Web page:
Peter Erlinder speaks at the Brecht Forum, Friday, January 28, 2011
International Justice in Central Africa: U.S. Policy and the Politics of the U.N. Tribunal for Rwanda
Friday, January 28, 2011
The Brecht Forum
451 West Street (between Bank and Bethune), New York, NY
Prof. Peter Erlinder is past-President of the National Lawyers Guild from 1993 to 1997, President of ADAD (the UN-ICTR defense lawyers associations, Arusha, TZ), a founding member of the National Coalition to Protect Civil Freedoms and the Minnesota Bill of Rights Defense Coalition, established to defend the civil liberties of Muslims. After graduating from Chicago-Kent College of Law, Erlinder pioneered defense of Vietnam Veterans with PTSD facing the death penalty, and has represented many Native American, civil rights, Muslim and political activists facing misuse of government power, including Palestinian activist Dr. Sami al Arian and the Cuban-5.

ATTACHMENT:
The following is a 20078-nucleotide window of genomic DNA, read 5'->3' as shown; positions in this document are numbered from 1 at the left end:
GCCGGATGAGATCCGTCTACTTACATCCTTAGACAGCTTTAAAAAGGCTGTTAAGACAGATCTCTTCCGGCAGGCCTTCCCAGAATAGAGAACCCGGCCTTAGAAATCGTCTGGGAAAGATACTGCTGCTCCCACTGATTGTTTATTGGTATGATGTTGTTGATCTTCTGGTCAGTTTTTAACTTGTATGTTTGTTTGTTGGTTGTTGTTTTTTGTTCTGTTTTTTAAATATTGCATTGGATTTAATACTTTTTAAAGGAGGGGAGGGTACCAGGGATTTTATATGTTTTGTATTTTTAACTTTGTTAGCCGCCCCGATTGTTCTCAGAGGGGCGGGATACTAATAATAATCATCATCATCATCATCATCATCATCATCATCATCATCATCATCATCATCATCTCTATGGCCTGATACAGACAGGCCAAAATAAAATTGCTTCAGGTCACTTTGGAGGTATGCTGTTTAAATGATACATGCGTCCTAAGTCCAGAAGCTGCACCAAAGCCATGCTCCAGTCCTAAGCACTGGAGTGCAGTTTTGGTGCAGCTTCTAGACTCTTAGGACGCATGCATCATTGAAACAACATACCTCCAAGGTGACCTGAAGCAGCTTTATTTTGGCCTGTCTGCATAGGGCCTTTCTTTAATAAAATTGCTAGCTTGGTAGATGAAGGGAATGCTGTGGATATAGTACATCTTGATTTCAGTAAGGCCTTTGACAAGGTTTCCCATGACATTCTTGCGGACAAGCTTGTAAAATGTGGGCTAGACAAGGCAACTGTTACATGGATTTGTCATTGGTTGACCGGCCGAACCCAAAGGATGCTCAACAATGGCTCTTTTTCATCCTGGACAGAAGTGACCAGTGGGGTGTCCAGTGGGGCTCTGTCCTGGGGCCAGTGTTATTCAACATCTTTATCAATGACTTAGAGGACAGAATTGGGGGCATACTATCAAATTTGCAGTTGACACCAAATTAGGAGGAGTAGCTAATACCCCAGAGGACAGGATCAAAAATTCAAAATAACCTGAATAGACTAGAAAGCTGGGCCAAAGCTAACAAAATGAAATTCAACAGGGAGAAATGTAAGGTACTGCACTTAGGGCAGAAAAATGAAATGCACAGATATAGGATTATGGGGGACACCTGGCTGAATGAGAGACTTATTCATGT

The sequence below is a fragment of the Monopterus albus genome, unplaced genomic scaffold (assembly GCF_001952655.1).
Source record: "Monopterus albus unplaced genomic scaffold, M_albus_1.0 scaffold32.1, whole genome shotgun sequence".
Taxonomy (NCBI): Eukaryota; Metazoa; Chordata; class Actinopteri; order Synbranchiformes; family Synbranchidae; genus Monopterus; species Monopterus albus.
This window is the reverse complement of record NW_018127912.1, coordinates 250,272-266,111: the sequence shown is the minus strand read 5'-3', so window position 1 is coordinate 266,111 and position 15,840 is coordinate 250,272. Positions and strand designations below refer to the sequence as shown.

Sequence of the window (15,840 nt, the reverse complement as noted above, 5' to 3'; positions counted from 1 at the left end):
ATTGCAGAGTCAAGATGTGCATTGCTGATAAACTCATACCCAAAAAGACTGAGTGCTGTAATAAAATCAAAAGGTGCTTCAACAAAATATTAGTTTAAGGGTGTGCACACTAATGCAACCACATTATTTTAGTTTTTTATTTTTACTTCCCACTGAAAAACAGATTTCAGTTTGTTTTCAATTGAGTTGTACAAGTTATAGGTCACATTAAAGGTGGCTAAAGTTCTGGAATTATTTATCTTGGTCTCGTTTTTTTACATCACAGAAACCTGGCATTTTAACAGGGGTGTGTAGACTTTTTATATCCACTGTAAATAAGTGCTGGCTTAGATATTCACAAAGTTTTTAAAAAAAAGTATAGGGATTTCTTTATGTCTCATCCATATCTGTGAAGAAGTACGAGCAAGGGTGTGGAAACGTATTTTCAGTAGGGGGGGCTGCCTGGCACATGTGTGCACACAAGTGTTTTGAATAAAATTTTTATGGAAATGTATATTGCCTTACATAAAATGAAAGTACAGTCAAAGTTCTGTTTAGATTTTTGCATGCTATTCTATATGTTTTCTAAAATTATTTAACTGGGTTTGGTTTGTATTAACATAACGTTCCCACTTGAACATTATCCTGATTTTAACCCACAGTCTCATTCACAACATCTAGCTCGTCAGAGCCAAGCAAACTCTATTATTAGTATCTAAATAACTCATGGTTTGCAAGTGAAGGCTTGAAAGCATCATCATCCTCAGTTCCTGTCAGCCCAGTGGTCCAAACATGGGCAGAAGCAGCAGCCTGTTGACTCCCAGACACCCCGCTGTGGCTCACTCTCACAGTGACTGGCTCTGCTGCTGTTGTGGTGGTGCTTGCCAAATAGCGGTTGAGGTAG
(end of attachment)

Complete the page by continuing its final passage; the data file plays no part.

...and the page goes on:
In May 2010, he was imprisoned in Rwanda while defending Rwandan presidential candidate, Victoire Ingabire, and charged with “genocide denial” for having won the acquittal of his ICTR client on “genocide conspiracy” charges. Many groups, including the National Lawyers Guild, the American Bar Association, and members of the U.S. Senate and House called for his release, which was eventually won by an international grass-roots campaign.
After his release, Erlinder returned to the tenured faculty at William Mitchell College of Law, St. Paul, MN. He has also held faculty positions or lectured at the U. of Chicago Law School, IITChgo Kent., Golden Gate U.. Waseda U, Hitosubashi U., U of Wis.. U. of Ill., Columbia U., American U., and others. His articles and commentary have been published by U. of Pennsylvania, Boston College, Northwestern U., U. of Texas, U. of So. Cal., and others, as well as print and electronic media worldwide.
The presentation will draw on Erlinder’s experience as a UN-ICTR defense lawyer and Rwandan prisoner to critically analyze the role of U.S. influence over international judicial bodies and the effects on the people of Central Africa, in particular. He will discuss how the ICTR has become a victor’s tribunal serving U.S. policy interests, and will argue that the manipulation of international criminal tribunals, including the International Criminal Court have actually become an impediment to reconciliation between African peoples, international justice, and the long-term interests of the American people.
Sponsored by the Philadelphia Chapter of the National Lawyers Guild.